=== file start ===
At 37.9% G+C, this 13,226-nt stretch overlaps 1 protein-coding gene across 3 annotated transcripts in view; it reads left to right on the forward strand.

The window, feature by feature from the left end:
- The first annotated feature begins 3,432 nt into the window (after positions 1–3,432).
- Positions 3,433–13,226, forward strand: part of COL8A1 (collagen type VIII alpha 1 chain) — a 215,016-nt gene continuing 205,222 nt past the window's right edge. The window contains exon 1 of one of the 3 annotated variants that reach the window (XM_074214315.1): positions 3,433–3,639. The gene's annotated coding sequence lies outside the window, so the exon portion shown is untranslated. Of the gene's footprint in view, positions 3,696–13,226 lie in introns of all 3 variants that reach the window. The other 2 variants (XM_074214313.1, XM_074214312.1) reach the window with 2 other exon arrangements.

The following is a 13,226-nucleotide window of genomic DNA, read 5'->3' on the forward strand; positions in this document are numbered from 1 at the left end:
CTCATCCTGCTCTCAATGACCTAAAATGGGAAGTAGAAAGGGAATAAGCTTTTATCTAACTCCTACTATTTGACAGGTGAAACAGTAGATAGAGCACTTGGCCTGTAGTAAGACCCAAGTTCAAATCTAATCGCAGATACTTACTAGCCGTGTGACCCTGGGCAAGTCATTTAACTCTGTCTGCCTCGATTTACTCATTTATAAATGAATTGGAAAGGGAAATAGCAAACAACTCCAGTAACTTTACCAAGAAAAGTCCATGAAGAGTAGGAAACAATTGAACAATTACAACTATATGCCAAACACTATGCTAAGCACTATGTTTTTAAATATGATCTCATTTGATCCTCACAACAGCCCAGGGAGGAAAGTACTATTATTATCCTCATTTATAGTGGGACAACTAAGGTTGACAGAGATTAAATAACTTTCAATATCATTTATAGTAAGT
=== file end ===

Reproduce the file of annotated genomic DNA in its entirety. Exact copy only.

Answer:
At 37.9% G+C, this 13,226-nt stretch overlaps 1 protein-coding gene across 3 annotated transcripts in view; it reads left to right on the forward strand.

The window, feature by feature from the left end:
- The first annotated feature begins 3,432 nt into the window (after positions 1–3,432).
- Positions 3,433–13,226, forward strand: part of COL8A1 (collagen type VIII alpha 1 chain) — a 215,016-nt gene continuing 205,222 nt past the window's right edge. The window contains exon 1 of one of the 3 annotated variants that reach the window (XM_074214315.1): positions 3,433–3,639. The gene's annotated coding sequence lies outside the window, so the exon portion shown is untranslated. Of the gene's footprint in view, positions 3,696–13,226 lie in introns of all 3 variants that reach the window. The other 2 variants (XM_074214313.1, XM_074214312.1) reach the window with 2 other exon arrangements.

The following is a 13,226-nucleotide window of genomic DNA, read 5'->3' on the forward strand; positions in this document are numbered from 1 at the left end:
CTCATCCTGCTCTCAATGACCTAAAATGGGAAGTAGAAAGGGAATAAGCTTTTATCTAACTCCTACTATTTGACAGGTGAAACAGTAGATAGAGCACTTGGCCTGTAGTAAGACCCAAGTTCAAATCTAATCGCAGATACTTACTAGCCGTGTGACCCTGGGCAAGTCATTTAACTCTGTCTGCCTCGATTTACTCATTTATAAATGAATTGGAAAGGGAAATAGCAAACAACTCCAGTAACTTTACCAAGAAAAGTCCATGAAGAGTAGGAAACAATTGAACAATTACAACTATATGCCAAACACTATGCTAAGCACTATGTTTTTAAATATGATCTCATTTGATCCTCACAACAGCCCAGGGAGGAAAGTACTATTATTATCCTCATTTATAGTGGGACAACTAAGGTTGACAGAGATTAAATAACTTTCAATATCATTTATAGTAAGT